President George Bush signed a bill in December that increases the pay scale for faculty at the Veterans Affairs Medical Center.
The bill also will improve the Department of Veterans Affairs' ability to recruit and retain top-quality physicians, dentists,
and nurses. "The new system will give us the ability to be financially competitive in the procedural-based specialty areas," reports
Dr. David Bower, Assistant Professor of Medicine and Atlanta VA's Chief of Staff. "The change is in everyone's best
interest because it benefits VA health care providers, and it ensures that our veterans will continue to receive the best care possible."
The current pay system, which was last overhauled in 1991, does not adequately consider regional differences in pay among
private-sector medical specialties. As a result, the VA depends heavily on contract medical specialists, who are often more
expensive to employ than VA physicians and dentists. The new pay system, which also adds new rewards for performance, will
go into effect in January 2006.
We will truly miss our friend, Dr. Paul Seavey, Emeritus Professor of Medicine, who died November 12 after a heroic battle with cancer.
He influenced many of us at Emory during a career that spanned 55 years. "I feel so privileged to be a physician and practice medicine,"
Dr. Seavey once said. "It is one of the greatest of all professions."
According to his former colleague, Dr. Dave Roberts, Associate Professor of Medicine, "Some physicians tend to be intuitive, arriving
at diagnoses from their gut, through instinct, wisdom, and experience. Others tend to be meticulous and exhaustive in their persistence
and careful consideration of each and every diagnostic possibility. Dr. Seavey is the only physician I've known to be both, equally and
simultaneously." Memorial gifts designated for the Paul W. Seavey Medical Endowment may be sent to Health Sciences Development and
We also are deeply saddened by the death of Dr. Howard McClure, former Professor of Microbiology and Immunology and Associate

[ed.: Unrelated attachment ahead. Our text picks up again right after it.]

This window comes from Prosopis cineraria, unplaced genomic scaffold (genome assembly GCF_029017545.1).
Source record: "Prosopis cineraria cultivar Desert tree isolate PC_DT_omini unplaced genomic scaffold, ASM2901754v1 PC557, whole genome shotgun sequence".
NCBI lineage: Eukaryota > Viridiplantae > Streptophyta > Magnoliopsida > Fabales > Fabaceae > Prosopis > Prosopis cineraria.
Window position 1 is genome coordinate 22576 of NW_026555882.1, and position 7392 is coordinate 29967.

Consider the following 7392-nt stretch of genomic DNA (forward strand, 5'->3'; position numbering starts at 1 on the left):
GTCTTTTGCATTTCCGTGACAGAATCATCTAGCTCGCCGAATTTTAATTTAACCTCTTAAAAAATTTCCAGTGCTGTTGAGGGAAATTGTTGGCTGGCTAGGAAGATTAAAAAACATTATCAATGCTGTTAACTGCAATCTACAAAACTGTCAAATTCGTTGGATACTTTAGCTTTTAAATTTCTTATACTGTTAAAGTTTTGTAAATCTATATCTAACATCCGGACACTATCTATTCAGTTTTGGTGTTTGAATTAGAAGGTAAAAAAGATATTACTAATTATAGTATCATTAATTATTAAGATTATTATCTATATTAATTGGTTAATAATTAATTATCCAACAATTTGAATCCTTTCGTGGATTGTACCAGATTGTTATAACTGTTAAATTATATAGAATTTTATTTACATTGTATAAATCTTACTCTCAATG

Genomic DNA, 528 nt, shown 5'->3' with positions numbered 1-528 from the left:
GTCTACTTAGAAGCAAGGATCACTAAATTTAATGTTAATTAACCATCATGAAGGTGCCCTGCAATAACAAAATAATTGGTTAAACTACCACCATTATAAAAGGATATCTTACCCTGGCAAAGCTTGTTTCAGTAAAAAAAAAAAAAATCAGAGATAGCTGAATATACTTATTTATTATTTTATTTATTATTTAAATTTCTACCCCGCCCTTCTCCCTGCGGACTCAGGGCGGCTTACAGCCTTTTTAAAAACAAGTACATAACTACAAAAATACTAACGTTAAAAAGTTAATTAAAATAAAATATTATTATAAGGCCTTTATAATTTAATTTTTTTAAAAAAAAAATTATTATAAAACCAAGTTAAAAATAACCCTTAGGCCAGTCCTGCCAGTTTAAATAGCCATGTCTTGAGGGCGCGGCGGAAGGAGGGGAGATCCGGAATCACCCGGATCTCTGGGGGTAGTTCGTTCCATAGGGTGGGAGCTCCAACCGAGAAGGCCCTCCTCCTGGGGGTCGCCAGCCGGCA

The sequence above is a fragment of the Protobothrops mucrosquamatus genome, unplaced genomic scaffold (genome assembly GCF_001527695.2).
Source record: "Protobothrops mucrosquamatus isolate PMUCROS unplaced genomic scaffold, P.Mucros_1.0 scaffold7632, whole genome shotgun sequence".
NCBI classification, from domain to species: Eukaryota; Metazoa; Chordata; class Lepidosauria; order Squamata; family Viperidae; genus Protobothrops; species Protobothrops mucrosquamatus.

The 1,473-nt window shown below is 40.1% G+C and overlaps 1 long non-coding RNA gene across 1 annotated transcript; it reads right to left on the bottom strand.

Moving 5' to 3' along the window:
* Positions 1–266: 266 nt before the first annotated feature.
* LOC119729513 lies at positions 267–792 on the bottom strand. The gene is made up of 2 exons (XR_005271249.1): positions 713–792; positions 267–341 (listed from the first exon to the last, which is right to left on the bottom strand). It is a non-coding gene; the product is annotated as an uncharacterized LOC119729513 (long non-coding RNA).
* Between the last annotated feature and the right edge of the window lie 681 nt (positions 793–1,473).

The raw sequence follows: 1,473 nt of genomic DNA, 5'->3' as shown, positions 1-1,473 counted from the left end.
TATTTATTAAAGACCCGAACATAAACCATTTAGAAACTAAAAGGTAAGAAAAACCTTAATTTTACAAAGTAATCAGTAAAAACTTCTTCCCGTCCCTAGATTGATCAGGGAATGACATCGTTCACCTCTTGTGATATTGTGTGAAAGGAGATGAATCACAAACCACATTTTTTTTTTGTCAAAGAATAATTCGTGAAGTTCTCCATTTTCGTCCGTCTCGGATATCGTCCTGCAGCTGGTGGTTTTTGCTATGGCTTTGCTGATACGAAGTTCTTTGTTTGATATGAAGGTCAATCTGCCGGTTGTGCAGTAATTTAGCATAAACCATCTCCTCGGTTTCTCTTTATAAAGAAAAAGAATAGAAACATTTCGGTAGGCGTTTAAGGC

Director for Research Resources and Research at Yerkes. He served Yerkes for more than 38 years, beginning in 1966, a year after
the center moved from Florida to our campus. "Mac (as most of us knew him) had near-mythic qualities," says Dr. Tom Gordon,
Associate Director, Yerkes, "including a legendary work ethic, a steadfast determination to achieve results, a keen sense that
if it was worth doing it was worth doing right, an abiding faith in the value and importance of research, and an encyclopedic
knowledge of a wide range of topics relevant to nonhuman primates in research settings." The family and Yerkes plan to establish
a memorial fund in memory of Dr. McClure.
Another former colleague passed away recently. Dr. Calvin Brown, who served the Department of Family and Preventive Medicine
in the 1960s and later the Morehouse School of Medicine, died a few months ago. Dr. Brown was one of the first African-American
faculty members appointed by the SOM, and he helped begin a primary care health center in an underserved neighborhood in Atlanta.
He put aside personal concerns during this racially segregated time and helped smooth relations between white and black physicians.
The center later helped form the concept of the Grady satellite clinics. We will miss this medical pioneer as well.
Every year, I'm particularly happy to announce the recipients of the Dean's Teaching Awards. These exemplary basic